Anne-Marie May and Erwin Fabian, Inside Out: Space and Process
- Giles Fielke
⬤ McClelland Sculpture Park+Gallery 2 Dec 2020 - 3 Jan 2021
A state-surveyor’s accidental discovery of a gleaming silver, triangular column from a helicopter, carefully installed in a remote canyon-bed in Utah, yet apparently untouched by human hands, has sent waves of anticipation across social media networks and soft-news segments for the past few weeks. Unless it was made by aliens (or John McCracken), minimalist sculpture doesn’t often make nightly news anymore. Since its discovery, internet forum taskmasters have successfully located and facilitated the convergence of daytripper explorers to the remote site and the work has now been removed.
The surveyors were supposedly looking for sheep, yet found the monolith instead. Their surprised reactions posted to the UtahDPSAeroBureau Instagram account initiated the media event (also since removed). This nexus of art and livestock returns us promptly to our pastoral fundament. We will flock to sites of (presumed) secular significance even if that means we must destroy everything in our path to arrive there.
Yet if the case of the secret canyon monolith is now at the “just tell us what it is you want us to buy” stage of the news-cycle, its significance as a symptom of our sensitivity to “non-natural” (alien is best understood here as a synonym for colonial) incursions into the landscape means it also finds its antithesis in this week’s media coverage for an upcoming TV feature documenting of recently rediscovered pre-Columbian artwork over 10kms of rockface in the Amazonian rainforest.
Between these two extremes, the work of art is offered up as a vast domain; it is both the evidentiary and trace histories of human (and post-human) presence in formerly inhabited places, something the French anthropologist and archaeologist André Leroi-Gourhan called the “curtain of objects” that form the technical tendencies of the human as a group, operating independently of any ethnic groupings. This is why sculpture remains a key for modern art—by mediating the illusory in painting and the functional in architecture it foregrounds matter in a way that is functionally divisive. Sculpture is the ruin that will distinguish our looking.
It is with this in mind that I approach Inside Out: Space and Process, the newly opened exhibition across the three interior gallery spaces at the McClelland Sculpture Park and Gallery in Langwarrin. The pairing of Erwin Fabian and Anne-Marie May by curator Simon Lawrie is inspired, not least because work by the artists bridge the entire 20th century, and then duly proceed headlong into a 21st century complicated by its stuttering globalism.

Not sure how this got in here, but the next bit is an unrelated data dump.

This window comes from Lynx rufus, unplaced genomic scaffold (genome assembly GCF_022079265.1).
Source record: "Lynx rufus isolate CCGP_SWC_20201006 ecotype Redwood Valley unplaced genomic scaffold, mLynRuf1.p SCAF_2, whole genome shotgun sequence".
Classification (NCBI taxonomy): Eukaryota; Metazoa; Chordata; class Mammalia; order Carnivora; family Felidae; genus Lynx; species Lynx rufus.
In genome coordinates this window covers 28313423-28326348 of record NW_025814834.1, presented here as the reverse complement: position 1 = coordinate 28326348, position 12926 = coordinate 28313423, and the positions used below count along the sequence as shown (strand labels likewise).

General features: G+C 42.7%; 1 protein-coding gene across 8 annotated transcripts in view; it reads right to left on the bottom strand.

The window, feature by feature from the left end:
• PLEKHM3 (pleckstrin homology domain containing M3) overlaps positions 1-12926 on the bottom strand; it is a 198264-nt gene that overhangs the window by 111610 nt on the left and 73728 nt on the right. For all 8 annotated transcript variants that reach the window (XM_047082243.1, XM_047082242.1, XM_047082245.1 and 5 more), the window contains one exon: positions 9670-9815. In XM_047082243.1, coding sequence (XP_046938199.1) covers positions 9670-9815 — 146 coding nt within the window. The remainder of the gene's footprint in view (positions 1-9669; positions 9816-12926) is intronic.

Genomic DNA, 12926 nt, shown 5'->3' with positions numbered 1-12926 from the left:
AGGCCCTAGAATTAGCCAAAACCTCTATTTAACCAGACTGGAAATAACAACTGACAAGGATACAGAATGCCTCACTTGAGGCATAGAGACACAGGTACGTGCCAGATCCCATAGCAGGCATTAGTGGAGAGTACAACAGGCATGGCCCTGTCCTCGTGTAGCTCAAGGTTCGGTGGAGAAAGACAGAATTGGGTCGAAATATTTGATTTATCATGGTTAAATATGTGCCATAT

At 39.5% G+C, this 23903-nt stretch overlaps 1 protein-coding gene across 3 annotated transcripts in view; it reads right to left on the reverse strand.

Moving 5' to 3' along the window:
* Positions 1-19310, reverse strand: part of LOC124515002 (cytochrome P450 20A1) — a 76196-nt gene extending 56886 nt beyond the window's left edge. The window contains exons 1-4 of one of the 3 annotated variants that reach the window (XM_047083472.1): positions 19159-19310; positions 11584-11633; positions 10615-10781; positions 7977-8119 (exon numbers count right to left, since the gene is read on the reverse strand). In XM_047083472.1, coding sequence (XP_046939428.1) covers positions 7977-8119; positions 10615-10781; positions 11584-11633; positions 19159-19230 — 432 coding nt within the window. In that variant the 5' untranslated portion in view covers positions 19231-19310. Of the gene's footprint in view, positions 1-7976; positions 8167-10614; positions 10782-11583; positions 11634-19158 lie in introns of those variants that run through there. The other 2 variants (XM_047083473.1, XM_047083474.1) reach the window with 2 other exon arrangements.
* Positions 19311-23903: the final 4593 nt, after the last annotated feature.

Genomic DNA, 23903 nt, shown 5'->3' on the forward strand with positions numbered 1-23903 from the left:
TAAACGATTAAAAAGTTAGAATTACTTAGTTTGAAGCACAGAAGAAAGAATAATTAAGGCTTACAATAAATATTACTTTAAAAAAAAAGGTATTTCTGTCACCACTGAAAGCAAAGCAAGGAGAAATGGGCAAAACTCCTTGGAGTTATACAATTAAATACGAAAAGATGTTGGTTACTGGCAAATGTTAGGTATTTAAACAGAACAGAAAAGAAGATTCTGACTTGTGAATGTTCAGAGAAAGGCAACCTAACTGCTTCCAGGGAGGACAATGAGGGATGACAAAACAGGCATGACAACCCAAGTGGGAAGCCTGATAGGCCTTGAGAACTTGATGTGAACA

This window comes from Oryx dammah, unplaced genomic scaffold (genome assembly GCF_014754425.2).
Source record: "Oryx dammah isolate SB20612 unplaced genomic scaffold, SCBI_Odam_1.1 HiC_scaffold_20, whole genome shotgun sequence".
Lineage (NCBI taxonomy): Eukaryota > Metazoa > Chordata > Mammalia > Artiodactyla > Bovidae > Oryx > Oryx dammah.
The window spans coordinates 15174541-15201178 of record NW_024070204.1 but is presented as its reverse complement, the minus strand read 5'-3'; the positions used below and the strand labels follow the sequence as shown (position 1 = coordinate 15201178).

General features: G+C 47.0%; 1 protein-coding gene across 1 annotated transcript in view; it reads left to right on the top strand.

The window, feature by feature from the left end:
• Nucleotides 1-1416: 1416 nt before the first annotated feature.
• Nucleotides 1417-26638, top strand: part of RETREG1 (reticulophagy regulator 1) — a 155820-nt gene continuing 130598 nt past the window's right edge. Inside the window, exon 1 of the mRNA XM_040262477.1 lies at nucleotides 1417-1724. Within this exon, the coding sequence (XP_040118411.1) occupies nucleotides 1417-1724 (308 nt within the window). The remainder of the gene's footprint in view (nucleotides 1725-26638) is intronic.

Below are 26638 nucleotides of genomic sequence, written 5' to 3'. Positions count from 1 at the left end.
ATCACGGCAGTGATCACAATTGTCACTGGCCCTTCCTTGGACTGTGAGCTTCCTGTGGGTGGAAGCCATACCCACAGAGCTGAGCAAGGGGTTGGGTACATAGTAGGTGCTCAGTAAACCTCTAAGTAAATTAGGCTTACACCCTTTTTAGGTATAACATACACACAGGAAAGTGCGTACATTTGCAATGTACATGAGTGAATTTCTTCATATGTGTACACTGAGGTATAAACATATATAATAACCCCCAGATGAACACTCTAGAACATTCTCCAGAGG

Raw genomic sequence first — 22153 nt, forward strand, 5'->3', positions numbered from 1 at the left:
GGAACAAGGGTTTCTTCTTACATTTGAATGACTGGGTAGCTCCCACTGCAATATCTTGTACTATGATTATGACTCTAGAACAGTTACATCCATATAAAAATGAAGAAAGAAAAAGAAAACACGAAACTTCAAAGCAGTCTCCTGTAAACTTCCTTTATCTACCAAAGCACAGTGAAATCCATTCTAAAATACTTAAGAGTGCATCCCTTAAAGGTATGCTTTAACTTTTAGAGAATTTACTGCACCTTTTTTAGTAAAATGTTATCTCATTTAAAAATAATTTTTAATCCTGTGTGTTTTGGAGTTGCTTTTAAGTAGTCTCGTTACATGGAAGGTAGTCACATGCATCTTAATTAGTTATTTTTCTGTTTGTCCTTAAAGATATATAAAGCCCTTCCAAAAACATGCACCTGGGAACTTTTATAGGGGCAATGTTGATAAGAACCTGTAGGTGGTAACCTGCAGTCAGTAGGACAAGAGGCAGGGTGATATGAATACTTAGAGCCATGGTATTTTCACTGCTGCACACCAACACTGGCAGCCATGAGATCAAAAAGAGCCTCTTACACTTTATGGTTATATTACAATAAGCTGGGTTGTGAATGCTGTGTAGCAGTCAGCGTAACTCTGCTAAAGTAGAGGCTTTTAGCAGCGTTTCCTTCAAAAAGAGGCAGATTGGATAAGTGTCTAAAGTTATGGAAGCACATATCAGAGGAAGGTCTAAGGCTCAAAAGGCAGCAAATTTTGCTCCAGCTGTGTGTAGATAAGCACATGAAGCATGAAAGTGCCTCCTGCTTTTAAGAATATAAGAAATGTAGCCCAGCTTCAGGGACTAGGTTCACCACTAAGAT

The massive, rusted works in steel and wood by Fabian are offset by the entire room of May’s most recent “Drawing” series in the French Gallery, which the viewer will notice first upon entering, hanging silently and riven by nautical ropes to their right as they come into the space. An hour east by car from central Melbourne, McClelland claims to be “the first bespoke modernist gallery designed by architects Munro and Sargent to be built in regional Victoria” (in 1971, according to the commemorative plaque in the building).
It is also adjacent to the Murdoch Family’s Cruden Farm property, and Dame Elizabeth Murdoch was a major patron of the gallery. In actuality the site is the former “Studio Park” of the McClelland family, who had originally occupied property at Long Island in Frankston in 1912. The artist Harry McClelland is described today as an artist and philanthropist on the gallery’s website. I found a note on his August 1926 exhibition of over-oiled landscapes at the Athenaeum in The Herald, where the reviewer dismisses his “insufficient technique”. I can’t help but think we’re so much kinder today.
The thermally formed acrylic that establishes the base material for May’s “drawing” works (one is dedicated to the modern architect and designer Eileen Gray) look bright and commercial—a housemate of mine once had a piece of similarly coloured acrylic laying around the house and its edging always looked neon in the daylight. Meanwhile Fabian’s stretched and pulled plastic pieces—Largo, Tetrachord, Erebus and Pilgrim (all 2015)—help to tie together the otherwise wildly divergent works on display here, forming a rather long and complex narrative to the exhibition.
It is another of Fabian’s series in steel from 2015, especially Shore, that is most immediately striking. The ribbed “body” of the vertical assemblage appears at once like a transubstantiated Robert Morris felt work (a material also preferred by May), an avant-garde expression of Julio González’s welded works, and even offers sly references to the “Yard Art” practice of other contemporary artists like Lonnie Holley.
Despite the curatorial selection spanning only the past 24 years, an entire history of modernist sculpture is seemingly on display here. From figurative abstractions to minimalist and relational works, it is the setting in regional and now outer-suburban Melbourne that furthermore provides an elegiac frame for their encounter. The overwhelming sense, particularly if one visits the grounds of the park, is of ruin—even May’s careful bronze reconstructions of scrunched and discarded paper speaks to this legacy of salvage and salvation. “Space is a frame we map ourselves in,” Susan Howe writes in her auto-poetic preface to Frame Structures (1995). I see this actualised in May’s devastating, riven Scholar Stone #1 (2017).